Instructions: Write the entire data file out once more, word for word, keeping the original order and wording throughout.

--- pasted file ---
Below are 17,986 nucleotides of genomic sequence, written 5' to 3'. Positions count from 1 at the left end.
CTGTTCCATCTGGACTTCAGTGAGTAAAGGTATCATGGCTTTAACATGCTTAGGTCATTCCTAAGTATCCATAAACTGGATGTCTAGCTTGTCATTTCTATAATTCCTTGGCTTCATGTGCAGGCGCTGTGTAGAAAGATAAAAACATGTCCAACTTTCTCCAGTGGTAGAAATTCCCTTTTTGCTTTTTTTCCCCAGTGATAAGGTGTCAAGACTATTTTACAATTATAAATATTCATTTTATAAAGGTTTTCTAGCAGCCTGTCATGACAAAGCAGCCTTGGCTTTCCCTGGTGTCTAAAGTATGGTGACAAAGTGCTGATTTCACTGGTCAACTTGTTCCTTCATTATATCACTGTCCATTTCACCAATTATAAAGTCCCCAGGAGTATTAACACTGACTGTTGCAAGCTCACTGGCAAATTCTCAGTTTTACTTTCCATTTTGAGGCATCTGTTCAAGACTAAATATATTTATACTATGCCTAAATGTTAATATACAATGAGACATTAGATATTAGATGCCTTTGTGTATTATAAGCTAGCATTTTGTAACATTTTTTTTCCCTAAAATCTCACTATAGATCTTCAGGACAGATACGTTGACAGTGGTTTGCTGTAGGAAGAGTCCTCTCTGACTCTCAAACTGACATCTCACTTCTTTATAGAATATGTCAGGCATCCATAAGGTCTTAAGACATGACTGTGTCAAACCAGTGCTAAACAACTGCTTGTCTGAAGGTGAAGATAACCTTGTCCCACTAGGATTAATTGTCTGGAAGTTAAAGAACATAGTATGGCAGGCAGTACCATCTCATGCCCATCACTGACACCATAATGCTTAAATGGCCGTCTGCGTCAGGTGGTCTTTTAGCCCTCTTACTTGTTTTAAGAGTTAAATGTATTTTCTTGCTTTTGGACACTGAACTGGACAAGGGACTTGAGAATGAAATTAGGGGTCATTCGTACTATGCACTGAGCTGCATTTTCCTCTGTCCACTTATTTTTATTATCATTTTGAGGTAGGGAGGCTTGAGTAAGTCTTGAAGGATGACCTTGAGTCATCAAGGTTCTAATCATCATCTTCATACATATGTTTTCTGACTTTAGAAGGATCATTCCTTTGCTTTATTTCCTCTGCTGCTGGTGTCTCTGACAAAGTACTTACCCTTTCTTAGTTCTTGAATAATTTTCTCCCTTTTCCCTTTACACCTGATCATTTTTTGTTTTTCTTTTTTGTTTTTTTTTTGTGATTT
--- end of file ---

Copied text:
Below are 17,986 nucleotides of genomic sequence, written 5' to 3'. Positions count from 1 at the left end.
CTGTTCCATCTGGACTTCAGTGAGTAAAGGTATCATGGCTTTAACATGCTTAGGTCATTCCTAAGTATCCATAAACTGGATGTCTAGCTTGTCATTTCTATAATTCCTTGGCTTCATGTGCAGGCGCTGTGTAGAAAGATAAAAACATGTCCAACTTTCTCCAGTGGTAGAAATTCCCTTTTTGCTTTTTTTCCCCAGTGATAAGGTGTCAAGACTATTTTACAATTATAAATATTCATTTTATAAAGGTTTTCTAGCAGCCTGTCATGACAAAGCAGCCTTGGCTTTCCCTGGTGTCTAAAGTATGGTGACAAAGTGCTGATTTCACTGGTCAACTTGTTCCTTCATTATATCACTGTCCATTTCACCAATTATAAAGTCCCCAGGAGTATTAACACTGACTGTTGCAAGCTCACTGGCAAATTCTCAGTTTTACTTTCCATTTTGAGGCATCTGTTCAAGACTAAATATATTTATACTATGCCTAAATGTTAATATACAATGAGACATTAGATATTAGATGCCTTTGTGTATTATAAGCTAGCATTTTGTAACATTTTTTTTCCCTAAAATCTCACTATAGATCTTCAGGACAGATACGTTGACAGTGGTTTGCTGTAGGAAGAGTCCTCTCTGACTCTCAAACTGACATCTCACTTCTTTATAGAATATGTCAGGCATCCATAAGGTCTTAAGACATGACTGTGTCAAACCAGTGCTAAACAACTGCTTGTCTGAAGGTGAAGATAACCTTGTCCCACTAGGATTAATTGTCTGGAAGTTAAAGAACATAGTATGGCAGGCAGTACCATCTCATGCCCATCACTGACACCATAATGCTTAAATGGCCGTCTGCGTCAGGTGGTCTTTTAGCCCTCTTACTTGTTTTAAGAGTTAAATGTATTTTCTTGCTTTTGGACACTGAACTGGACAAGGGACTTGAGAATGAAATTAGGGGTCATTCGTACTATGCACTGAGCTGCATTTTCCTCTGTCCACTTATTTTTATTATCATTTTGAGGTAGGGAGGCTTGAGTAAGTCTTGAAGGATGACCTTGAGTCATCAAGGTTCTAATCATCATCTTCATACATATGTTTTCTGACTTTAGAAGGATCATTCCTTTGCTTTATTTCCTCTGCTGCTGGTGTCTCTGACAAAGTACTTACCCTTTCTTAGTTCTTGAATAATTTTCTCCCTTTTCCCTTTACACCTGATCATTTTTTGTTTTTCTTTTTTGTTTTTTTTTTGTGATTT